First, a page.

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Not in My Squad. Not in Our Army. We Are Trusted Professionals.

Monday June 8, 2015

What is it?

“Not in My Squad, Not in Our Army” is a broad initiative to highlight the critical role the noncommissioned officer corps plays in leading and sustaining a values-based organization such as the U.S. Army.

“Not in My Squad” is the U.S. Army’s pledge to focus on the well-being, safety, and dignity of Soldiers and civilians. The premise is that greatness spreads faster than indiscipline; Soldiers will want to be part of a team that fosters greatness.

The first portion of the pledge, “Not in My Squad,” is a call to duty for junior leaders to take responsibility and own solutions for those in their care.

The second part of the pledge, “Not in Our Army,” is an Army-wide, all level call to action for officers, senior NCOs and civilians to expand the initiative beyond the squad to every organization in the Army. Army senior leaders will personally request, consider and, whenever possible, implement “Not in My Squad” recommendations.

The third part of the pledge, “We Are Trusted Professionals,” reminds Army personnel that wherever they are – at home or abroad – they represent the American people.

What has the Army done?

The Army selected a diverse group of 32 squad leaders from across the force who exemplify the Army profession and who will begin designing a “Not in My Squad” way forward during a three-day workshop, June 16-18. These squad leaders will discuss and develop recommendations on how junior NCOs can further build and sustain a climate of dignity, respect, trust, and inclusion.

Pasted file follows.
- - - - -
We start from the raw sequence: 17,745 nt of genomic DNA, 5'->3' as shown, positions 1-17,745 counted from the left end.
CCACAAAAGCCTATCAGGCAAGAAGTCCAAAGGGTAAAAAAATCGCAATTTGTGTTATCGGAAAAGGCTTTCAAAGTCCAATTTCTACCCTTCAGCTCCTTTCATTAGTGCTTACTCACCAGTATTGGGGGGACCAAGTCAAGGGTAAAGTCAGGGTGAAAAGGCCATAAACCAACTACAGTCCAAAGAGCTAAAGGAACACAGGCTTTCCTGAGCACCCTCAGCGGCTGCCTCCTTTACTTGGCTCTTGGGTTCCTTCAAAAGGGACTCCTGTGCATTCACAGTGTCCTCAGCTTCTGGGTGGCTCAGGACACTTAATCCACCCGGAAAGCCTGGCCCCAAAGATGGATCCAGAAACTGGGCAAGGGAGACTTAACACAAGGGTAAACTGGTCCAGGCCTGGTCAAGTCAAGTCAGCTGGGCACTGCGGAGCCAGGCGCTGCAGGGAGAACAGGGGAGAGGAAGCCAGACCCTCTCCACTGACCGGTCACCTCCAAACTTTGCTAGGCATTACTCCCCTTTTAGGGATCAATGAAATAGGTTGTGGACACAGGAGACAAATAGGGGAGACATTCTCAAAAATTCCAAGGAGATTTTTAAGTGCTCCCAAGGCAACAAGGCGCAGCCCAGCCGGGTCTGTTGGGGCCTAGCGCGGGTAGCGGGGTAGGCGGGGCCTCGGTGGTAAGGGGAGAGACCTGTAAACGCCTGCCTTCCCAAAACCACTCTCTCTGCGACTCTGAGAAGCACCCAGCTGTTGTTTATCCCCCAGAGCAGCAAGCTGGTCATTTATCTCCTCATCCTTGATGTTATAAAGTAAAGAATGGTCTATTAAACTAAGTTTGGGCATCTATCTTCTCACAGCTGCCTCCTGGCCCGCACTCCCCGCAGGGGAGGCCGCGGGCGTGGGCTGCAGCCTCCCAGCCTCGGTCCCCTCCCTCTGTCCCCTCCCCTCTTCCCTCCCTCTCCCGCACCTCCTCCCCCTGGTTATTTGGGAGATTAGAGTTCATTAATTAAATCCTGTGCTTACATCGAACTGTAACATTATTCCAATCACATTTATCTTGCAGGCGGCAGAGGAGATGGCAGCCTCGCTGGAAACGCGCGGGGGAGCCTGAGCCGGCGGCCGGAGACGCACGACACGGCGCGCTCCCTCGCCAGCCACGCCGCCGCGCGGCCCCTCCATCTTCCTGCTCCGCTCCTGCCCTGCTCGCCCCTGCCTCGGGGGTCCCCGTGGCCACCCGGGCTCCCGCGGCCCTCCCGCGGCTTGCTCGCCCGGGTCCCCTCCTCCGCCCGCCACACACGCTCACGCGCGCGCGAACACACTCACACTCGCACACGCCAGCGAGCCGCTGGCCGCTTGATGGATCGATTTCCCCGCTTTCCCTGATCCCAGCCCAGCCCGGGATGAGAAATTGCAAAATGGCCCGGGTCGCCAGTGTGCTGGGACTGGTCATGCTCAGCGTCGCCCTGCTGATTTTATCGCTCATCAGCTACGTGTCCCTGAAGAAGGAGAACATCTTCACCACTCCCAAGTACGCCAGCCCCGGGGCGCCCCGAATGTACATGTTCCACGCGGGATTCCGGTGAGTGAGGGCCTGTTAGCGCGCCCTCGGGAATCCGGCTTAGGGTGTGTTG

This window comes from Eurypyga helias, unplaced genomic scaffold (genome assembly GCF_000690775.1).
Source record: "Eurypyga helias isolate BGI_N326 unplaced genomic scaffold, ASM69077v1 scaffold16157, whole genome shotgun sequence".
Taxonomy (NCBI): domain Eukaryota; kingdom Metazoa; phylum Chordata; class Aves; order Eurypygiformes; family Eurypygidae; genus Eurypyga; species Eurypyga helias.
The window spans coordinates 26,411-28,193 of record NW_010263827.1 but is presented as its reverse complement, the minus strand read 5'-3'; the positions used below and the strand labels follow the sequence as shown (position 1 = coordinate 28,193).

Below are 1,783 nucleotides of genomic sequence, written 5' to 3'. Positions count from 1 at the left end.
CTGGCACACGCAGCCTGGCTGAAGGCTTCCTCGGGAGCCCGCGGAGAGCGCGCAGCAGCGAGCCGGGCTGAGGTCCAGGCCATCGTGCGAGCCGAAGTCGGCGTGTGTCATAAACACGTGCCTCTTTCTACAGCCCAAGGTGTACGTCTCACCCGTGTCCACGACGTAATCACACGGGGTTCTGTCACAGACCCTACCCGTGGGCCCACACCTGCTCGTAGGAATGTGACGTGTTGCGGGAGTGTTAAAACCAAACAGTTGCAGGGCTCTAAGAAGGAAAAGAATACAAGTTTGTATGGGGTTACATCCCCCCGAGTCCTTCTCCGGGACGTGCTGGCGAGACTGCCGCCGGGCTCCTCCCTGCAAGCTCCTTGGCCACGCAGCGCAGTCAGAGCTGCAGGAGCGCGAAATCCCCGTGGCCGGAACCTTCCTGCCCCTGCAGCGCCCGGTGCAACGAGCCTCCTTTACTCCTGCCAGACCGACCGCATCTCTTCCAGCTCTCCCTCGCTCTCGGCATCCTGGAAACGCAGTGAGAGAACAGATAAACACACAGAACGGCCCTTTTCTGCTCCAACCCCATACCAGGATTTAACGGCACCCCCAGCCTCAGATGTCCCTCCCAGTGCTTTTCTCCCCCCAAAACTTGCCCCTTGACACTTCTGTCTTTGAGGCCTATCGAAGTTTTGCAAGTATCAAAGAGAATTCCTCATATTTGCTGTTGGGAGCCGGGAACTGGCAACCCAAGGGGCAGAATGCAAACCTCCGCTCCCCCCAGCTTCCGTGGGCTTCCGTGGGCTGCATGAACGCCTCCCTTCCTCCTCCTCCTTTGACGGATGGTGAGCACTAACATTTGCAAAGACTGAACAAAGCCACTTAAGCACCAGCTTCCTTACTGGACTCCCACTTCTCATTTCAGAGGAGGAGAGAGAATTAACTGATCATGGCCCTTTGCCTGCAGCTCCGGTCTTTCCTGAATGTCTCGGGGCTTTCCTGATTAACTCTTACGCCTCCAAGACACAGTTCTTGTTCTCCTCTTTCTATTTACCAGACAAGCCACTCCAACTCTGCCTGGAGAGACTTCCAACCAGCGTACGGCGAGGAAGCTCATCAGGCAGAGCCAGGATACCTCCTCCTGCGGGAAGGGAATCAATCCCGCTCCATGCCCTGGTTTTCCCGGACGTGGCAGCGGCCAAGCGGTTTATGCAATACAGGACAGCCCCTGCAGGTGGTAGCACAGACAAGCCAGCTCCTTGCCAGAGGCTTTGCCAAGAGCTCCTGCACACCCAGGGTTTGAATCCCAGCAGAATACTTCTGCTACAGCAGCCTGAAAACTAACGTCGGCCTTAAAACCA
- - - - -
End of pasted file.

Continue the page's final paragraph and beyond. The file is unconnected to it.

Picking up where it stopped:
This workshop highlights the critical role of our noncommissioned officer corps in leading and sustaining a values-based organization. The workshop culminates with the squad leaders meeting congressional members and staff to discuss Not in My Squad objectives and goals.

What has the Army done?

Indiscipline detracts from personal and professional readiness and Army core values – loyalty, duty, respect, selfless service, honor, integrity, and personal courage. Further, indiscipline directly conflicts with Army officer, NCO, and civilian creeds that demand respecting the dignity and human rights of others; devotion to the welfare of those under our care; and acting with dedication, candor, and integrity to earn the unquestioning respect, confidence, and trust of all Soldiers and civilians.

What continued efforts does the Army have planned for the future?

Following the June workshop, the Army will provide a quarterly-progress report to the junior-leader participants. Additionally, the workshop will be replicated across the Army during the next year to gather additional feedback and recommendations. The effort is focused on building readiness and resiliency, dignity, respect, building a climate of inclusion, and encouraging values-based conduct.


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